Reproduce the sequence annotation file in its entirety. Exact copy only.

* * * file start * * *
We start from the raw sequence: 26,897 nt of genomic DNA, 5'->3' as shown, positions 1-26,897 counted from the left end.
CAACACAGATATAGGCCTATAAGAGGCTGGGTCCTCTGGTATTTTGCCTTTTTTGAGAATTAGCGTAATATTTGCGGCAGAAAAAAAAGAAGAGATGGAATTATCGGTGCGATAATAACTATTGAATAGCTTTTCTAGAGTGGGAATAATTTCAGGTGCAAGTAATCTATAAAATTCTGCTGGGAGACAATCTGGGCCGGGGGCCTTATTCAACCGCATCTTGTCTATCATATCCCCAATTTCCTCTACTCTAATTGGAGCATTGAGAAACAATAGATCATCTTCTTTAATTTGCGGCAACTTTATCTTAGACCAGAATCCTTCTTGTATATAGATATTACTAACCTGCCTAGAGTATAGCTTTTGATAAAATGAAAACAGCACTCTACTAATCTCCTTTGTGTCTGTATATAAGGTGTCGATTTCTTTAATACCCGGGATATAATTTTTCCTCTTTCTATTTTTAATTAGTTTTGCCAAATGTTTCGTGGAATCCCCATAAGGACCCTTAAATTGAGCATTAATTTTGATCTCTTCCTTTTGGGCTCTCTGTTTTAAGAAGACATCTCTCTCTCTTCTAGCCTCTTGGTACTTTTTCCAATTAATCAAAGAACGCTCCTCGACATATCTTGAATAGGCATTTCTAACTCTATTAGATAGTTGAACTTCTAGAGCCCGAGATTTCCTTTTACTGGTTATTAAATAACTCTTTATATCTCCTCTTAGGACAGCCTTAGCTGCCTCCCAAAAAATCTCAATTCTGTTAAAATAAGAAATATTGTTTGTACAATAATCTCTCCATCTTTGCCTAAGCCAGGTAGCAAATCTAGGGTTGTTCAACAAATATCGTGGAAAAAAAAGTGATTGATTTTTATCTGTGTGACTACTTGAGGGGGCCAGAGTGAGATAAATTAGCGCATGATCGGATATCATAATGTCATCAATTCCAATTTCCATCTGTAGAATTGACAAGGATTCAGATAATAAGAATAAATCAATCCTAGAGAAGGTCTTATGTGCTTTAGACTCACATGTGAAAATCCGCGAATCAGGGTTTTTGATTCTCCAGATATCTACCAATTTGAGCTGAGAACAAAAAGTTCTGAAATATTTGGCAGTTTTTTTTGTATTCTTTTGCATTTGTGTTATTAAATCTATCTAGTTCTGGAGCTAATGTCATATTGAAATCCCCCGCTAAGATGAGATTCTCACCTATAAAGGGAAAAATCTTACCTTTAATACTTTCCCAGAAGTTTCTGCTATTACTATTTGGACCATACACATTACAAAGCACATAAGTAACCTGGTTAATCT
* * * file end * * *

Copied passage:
We start from the raw sequence: 26,897 nt of genomic DNA, 5'->3' as shown, positions 1-26,897 counted from the left end.
CAACACAGATATAGGCCTATAAGAGGCTGGGTCCTCTGGTATTTTGCCTTTTTTGAGAATTAGCGTAATATTTGCGGCAGAAAAAAAAGAAGAGATGGAATTATCGGTGCGATAATAACTATTGAATAGCTTTTCTAGAGTGGGAATAATTTCAGGTGCAAGTAATCTATAAAATTCTGCTGGGAGACAATCTGGGCCGGGGGCCTTATTCAACCGCATCTTGTCTATCATATCCCCAATTTCCTCTACTCTAATTGGAGCATTGAGAAACAATAGATCATCTTCTTTAATTTGCGGCAACTTTATCTTAGACCAGAATCCTTCTTGTATATAGATATTACTAACCTGCCTAGAGTATAGCTTTTGATAAAATGAAAACAGCACTCTACTAATCTCCTTTGTGTCTGTATATAAGGTGTCGATTTCTTTAATACCCGGGATATAATTTTTCCTCTTTCTATTTTTAATTAGTTTTGCCAAATGTTTCGTGGAATCCCCATAAGGACCCTTAAATTGAGCATTAATTTTGATCTCTTCCTTTTGGGCTCTCTGTTTTAAGAAGACATCTCTCTCTCTTCTAGCCTCTTGGTACTTTTTCCAATTAATCAAAGAACGCTCCTCGACATATCTTGAATAGGCATTTCTAACTCTATTAGATAGTTGAACTTCTAGAGCCCGAGATTTCCTTTTACTGGTTATTAAATAACTCTTTATATCTCCTCTTAGGACAGCCTTAGCTGCCTCCCAAAAAATCTCAATTCTGTTAAAATAAGAAATATTGTTTGTACAATAATCTCTCCATCTTTGCCTAAGCCAGGTAGCAAATCTAGGGTTGTTCAACAAATATCGTGGAAAAAAAAGTGATTGATTTTTATCTGTGTGACTACTTGAGGGGGCCAGAGTGAGATAAATTAGCGCATGATCGGATATCATAATGTCATCAATTCCAATTTCCATCTGTAGAATTGACAAGGATTCAGATAATAAGAATAAATCAATCCTAGAGAAGGTCTTATGTGCTTTAGACTCACATGTGAAAATCCGCGAATCAGGGTTTTTGATTCTCCAGATATCTACCAATTTGAGCTGAGAACAAAAAGTTCTGAAATATTTGGCAGTTTTTTTTGTATTCTTTTGCATTTGTGTTATTAAATCTATCTAGTTCTGGAGCTAATGTCATATTGAAATCCCCCGCTAAGATGAGATTCTCACCTATAAAGGGAAAAATCTTACCTTTAATACTTTCCCAGAAGTTTCTGCTATTACTATTTGGACCATACACATTACAAAGCACATAAGTAACCTGGTTAATCT